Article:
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F.S. Jehan, R. Narayanan, J.K. Mungcal, M.C. Kenney, B.D. Kuppermann; Retinal Toxicity of Triamcinolone Acetonide . Invest. Ophthalmol. Vis. Sci. 2005;46(13):5385.
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© ARVO (1962-2015); The Authors (2016-present)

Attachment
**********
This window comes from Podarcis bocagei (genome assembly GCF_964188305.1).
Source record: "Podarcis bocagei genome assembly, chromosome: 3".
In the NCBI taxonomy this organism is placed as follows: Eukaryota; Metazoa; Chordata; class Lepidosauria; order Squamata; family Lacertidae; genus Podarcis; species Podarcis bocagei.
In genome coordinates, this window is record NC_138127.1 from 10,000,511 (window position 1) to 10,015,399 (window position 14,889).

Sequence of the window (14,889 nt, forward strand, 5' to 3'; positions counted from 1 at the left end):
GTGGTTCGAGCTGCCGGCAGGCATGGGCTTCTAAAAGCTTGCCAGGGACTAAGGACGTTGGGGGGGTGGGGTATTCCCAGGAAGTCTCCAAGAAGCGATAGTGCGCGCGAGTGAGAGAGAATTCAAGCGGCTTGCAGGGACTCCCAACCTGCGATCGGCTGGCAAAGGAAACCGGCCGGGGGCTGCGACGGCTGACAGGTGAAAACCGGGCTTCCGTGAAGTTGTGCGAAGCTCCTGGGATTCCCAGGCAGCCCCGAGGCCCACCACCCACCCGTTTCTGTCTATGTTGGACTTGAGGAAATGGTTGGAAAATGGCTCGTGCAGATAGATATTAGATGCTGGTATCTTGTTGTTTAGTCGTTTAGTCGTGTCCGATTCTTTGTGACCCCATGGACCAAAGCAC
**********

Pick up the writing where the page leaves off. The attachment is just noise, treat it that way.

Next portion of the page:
Purpose: To study the toxicity of the various components of triamcinolone acetonide on retinal pigment epithelial (ARPE–19) and retinal neurosensory (R28) cells. Methods: Human retinal pigment epithelial cells (ARPE–19, ATCC, Manassas, VA) and rat retinal cells (R28) were grown in tissue culture in Dulbecco's modified Eagle's medium (DMEM, GibgoTM, Calsbad, CA) containing 10% fetal bovine serum. Cells were treated with 50, 100, and 200 µg/mL concentration of triamcinolone acetonide (Kenalog®, Bristol Meyers Squibb, Princeton, NJ) for 2,6, and 24 hours. Samples of the undiluted Kenalog® suspension were centrifuged so that the vehicle (supernatant) and drug pellet could be separately studied for toxicity. Toxicity was measured by the trypan blue dye exclusion (Beckman Coulter Inc., Fullerton, CA) and WST–1 mitochondrial dehydrogenase (Roche Diagnostics, Indianapolis, IN) assays. Results: Vehicle alone did not reduce viability or mitochondrial dehydrogenase activity of ARPE–19 or R28 cells. The mean cell viability of ARPE–19 and R29 cells after exposure to triamcinolone 200 µg/mL for 24 hours were 70.7 ± 10.61% and 75.35 ± 12.42% respectively compared to the untreated ARPE–19 (92.7 ± 6.24 %, p<0.01) and R29 cells (90.63 ± 5.62 %, p<0.001). The mean cell viability of ARPE–19 cells after exposure to triamcinolone pellet (200 µg/mL) was 84.96 ± 0.32 %, 85.2 ± 3.26 %, and 84.73 ± 2.71 % at 2, 6, and 24 hours respectively compared to the untreated ARPE–19 cells (p<0.001). The R28 cells exposed to triamcinolone pellet (200 µg/mL) also had a significant reduction in the mean cell viability at 24 hours (86.42 ± 3.87 %, p<0.001) and 6 hours (89.03 ± 1.01 %, p<0.01). There was a significant reduction in the mitochondrial dehydrogenase activity in the ARPE–19 cells when treated with kenalog or the kenalog pellet at a concentration of 200 µg/mL at all time points (p<0.01). R28 cells did not have any significant reduction in mitochondrial dehydrogenase activity when treated with triamcinolone pellet, but there was a significant reduction when the R28 cells were treated with triamcinolone (200 µg/mL) for 24 hours (p<0.05%). Conclusions: Undiluted triamcinolone and the triamcinolone pellet are toxic to retinal cells in vitro at doses lower than normally used in clinical practice. The vehicle appears to be non–toxic to the cells. The exact mechanism of the toxicity needs to be further evaluated.
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